HANDICRAFT exporters have reiterated their appeal to the government to deregulate certain chemicals used in the manufacture of their products, saying their industry’s survival depends on the availability of these substances.
Floro Salinas, proprietor of FNDG Shells and Handicrafts based in Batangas, sought the help of the Philippine Exporters Confederation Inc. (PhilExport) in asking the Philippine Drug Enforcement Agency (PDEA) and Philippine National Police (PNP) to deregulate the use of muriatic acid and hydrogen peroxide.
In 2015, the PNP added 41 chemicals to its master list of regulated substances as part of counter-terrorism measures. To use the listed chemicals, companies must first secure a permit from the PNP to import, handle, or transport them.
“These two chemicals are most commonly used by our small handicraft business owners and should be available at most convenient markets, as it was before, for them to continue their way of living and for the handicraft industry to survive,” Salinas said in an e-mail on Friday to Ma. Flordeliza Leong, PhilExport assistant vice president for advocacy and communications.
Salinas had already raised the issue with PhilExport in February last year. In his email to PhilExport last Friday, he said an added burden has come up with the new set of requirements for registering or renewing a business permit that is now imposed by local governments.
“[Small handicraft makers] have been having too much problem with our production using hydrogen peroxide. Our suppliers informed us that to purchase even a liter of hydrogen peroxide requires [a]PNP permit,” Salinas said.
He said that given the restrictions, some retailers have simply stopped selling because “they do not care to apply for the PNP permit.”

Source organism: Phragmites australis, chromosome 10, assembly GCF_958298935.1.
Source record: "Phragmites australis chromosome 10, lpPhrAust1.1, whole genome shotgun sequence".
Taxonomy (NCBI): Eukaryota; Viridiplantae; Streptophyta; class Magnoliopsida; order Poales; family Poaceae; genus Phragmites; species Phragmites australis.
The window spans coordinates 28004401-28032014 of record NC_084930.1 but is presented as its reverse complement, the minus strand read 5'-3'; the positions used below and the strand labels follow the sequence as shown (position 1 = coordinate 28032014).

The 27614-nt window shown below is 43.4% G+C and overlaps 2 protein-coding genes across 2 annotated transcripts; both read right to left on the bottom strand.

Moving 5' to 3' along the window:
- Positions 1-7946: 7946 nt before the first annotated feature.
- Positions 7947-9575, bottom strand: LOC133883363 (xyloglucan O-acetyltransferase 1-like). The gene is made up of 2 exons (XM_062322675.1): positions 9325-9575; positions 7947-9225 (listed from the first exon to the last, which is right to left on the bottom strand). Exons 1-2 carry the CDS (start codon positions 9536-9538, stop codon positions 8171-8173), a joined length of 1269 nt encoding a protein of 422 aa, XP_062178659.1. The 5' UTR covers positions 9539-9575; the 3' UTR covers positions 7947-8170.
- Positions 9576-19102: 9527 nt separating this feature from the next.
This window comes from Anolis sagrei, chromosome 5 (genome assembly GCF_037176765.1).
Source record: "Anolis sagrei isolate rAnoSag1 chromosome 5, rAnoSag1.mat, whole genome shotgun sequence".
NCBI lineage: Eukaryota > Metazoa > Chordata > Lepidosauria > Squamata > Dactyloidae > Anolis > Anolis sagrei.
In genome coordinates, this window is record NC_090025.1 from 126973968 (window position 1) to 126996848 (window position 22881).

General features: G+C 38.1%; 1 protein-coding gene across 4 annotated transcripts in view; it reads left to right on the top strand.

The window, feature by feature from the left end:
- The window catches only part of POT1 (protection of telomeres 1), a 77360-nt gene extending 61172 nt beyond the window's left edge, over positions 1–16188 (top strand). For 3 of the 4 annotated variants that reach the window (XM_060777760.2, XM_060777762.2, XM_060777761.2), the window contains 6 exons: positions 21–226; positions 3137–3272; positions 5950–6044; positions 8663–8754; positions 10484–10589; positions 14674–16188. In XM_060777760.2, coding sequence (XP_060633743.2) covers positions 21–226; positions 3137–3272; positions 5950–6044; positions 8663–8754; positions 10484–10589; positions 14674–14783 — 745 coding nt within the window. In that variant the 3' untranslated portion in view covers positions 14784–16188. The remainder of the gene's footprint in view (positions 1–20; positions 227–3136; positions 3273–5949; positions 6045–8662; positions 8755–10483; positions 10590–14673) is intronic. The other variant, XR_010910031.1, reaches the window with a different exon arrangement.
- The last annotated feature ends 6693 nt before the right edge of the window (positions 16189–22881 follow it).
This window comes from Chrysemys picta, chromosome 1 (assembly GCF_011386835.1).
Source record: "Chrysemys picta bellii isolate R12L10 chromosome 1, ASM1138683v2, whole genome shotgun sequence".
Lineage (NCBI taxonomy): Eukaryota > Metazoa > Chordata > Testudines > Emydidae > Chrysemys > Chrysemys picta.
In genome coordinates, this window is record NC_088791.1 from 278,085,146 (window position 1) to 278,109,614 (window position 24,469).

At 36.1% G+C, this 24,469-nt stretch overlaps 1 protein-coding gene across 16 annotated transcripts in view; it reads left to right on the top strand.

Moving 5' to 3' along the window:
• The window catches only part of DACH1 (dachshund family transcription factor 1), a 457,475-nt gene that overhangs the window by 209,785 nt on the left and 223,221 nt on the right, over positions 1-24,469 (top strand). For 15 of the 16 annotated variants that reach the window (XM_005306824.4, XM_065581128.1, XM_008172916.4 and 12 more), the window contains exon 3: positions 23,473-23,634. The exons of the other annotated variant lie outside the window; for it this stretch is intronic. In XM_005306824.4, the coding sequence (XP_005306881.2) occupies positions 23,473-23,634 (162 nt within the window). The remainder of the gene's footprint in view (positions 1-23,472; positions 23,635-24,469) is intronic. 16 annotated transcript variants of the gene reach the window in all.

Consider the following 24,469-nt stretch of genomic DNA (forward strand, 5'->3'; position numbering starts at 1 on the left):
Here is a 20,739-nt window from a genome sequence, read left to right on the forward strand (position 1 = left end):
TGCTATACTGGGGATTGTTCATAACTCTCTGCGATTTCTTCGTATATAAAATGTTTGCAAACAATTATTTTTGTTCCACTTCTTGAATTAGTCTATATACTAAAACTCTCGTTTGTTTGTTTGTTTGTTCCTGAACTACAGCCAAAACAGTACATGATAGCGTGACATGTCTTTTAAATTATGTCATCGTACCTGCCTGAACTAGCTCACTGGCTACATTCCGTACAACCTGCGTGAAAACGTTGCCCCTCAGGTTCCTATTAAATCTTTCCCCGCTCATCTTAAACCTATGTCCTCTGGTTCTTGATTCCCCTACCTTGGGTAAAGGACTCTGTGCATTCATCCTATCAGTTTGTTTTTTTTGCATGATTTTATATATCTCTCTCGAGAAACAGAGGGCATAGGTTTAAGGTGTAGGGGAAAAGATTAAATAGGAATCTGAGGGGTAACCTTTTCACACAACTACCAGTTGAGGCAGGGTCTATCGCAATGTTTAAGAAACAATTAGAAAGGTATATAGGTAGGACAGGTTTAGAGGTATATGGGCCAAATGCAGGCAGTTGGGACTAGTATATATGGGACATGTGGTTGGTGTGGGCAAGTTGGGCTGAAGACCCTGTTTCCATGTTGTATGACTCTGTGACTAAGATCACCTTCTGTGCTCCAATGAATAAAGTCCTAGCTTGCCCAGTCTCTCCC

As a result, small handicraft suppliers have had to turn down job orders involving these chemicals, he said.
Salinas said he had to cease production of capiz products because of the supply problem. “This year, our product development does not include capiz and other bleached items using hydrogen peroxide,” he said.
Most handicraft suppliers are forced to get their supply of hydrogen peroxide from the black market, which charges as much as 200 percent more, he continued.
“For the small handicraft industry, this deregulation is oppression, a sabotage against our small legal ways of earning a living. We understand the problem that our PNP is facing but we are not convinced and cannot accept that we are part of the solution they [are thinking of in order]to solve their problem,” Salinas added.
He appealed to the government to simplify business requirements to support micro, small and medium enterprises development.
“Doing business is one noble thing a citizen can do and I just feel the burden that our micro and small entrepreneurs have to pass before going into business.”